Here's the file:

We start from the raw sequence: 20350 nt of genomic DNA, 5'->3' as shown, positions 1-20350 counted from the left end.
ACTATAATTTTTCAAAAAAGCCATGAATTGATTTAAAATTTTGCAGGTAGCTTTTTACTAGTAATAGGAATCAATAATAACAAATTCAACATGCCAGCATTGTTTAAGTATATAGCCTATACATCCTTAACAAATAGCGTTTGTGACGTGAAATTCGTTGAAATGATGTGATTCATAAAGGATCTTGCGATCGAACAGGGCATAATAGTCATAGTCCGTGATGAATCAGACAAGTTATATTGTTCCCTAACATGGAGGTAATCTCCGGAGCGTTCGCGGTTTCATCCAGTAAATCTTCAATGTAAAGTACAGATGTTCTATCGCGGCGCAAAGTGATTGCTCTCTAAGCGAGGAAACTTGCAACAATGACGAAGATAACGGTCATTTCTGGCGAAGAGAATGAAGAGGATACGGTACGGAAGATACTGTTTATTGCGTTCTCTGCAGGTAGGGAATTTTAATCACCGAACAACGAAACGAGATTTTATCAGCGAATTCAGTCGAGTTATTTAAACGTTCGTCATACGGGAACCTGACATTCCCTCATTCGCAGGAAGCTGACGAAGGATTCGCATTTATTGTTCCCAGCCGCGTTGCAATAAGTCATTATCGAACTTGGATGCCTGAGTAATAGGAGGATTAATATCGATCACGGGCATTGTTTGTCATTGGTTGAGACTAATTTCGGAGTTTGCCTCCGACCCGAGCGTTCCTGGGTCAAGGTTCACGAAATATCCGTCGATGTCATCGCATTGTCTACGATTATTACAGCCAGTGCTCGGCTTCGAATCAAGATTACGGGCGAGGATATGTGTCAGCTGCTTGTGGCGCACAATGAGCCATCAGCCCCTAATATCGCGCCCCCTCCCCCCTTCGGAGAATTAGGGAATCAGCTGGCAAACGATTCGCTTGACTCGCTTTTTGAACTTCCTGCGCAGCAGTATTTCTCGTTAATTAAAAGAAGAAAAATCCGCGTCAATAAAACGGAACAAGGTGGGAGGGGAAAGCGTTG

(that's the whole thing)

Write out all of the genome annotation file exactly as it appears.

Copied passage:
We start from the raw sequence: 20350 nt of genomic DNA, 5'->3' as shown, positions 1-20350 counted from the left end.
ACTATAATTTTTCAAAAAAGCCATGAATTGATTTAAAATTTTGCAGGTAGCTTTTTACTAGTAATAGGAATCAATAATAACAAATTCAACATGCCAGCATTGTTTAAGTATATAGCCTATACATCCTTAACAAATAGCGTTTGTGACGTGAAATTCGTTGAAATGATGTGATTCATAAAGGATCTTGCGATCGAACAGGGCATAATAGTCATAGTCCGTGATGAATCAGACAAGTTATATTGTTCCCTAACATGGAGGTAATCTCCGGAGCGTTCGCGGTTTCATCCAGTAAATCTTCAATGTAAAGTACAGATGTTCTATCGCGGCGCAAAGTGATTGCTCTCTAAGCGAGGAAACTTGCAACAATGACGAAGATAACGGTCATTTCTGGCGAAGAGAATGAAGAGGATACGGTACGGAAGATACTGTTTATTGCGTTCTCTGCAGGTAGGGAATTTTAATCACCGAACAACGAAACGAGATTTTATCAGCGAATTCAGTCGAGTTATTTAAACGTTCGTCATACGGGAACCTGACATTCCCTCATTCGCAGGAAGCTGACGAAGGATTCGCATTTATTGTTCCCAGCCGCGTTGCAATAAGTCATTATCGAACTTGGATGCCTGAGTAATAGGAGGATTAATATCGATCACGGGCATTGTTTGTCATTGGTTGAGACTAATTTCGGAGTTTGCCTCCGACCCGAGCGTTCCTGGGTCAAGGTTCACGAAATATCCGTCGATGTCATCGCATTGTCTACGATTATTACAGCCAGTGCTCGGCTTCGAATCAAGATTACGGGCGAGGATATGTGTCAGCTGCTTGTGGCGCACAATGAGCCATCAGCCCCTAATATCGCGCCCCCTCCCCCCTTCGGAGAATTAGGGAATCAGCTGGCAAACGATTCGCTTGACTCGCTTTTTGAACTTCCTGCGCAGCAGTATTTCTCGTTAATTAAAAGAAGAAAAATCCGCGTCAATAAAACGGAACAAGGTGGGAGGGGAAAGCGTTG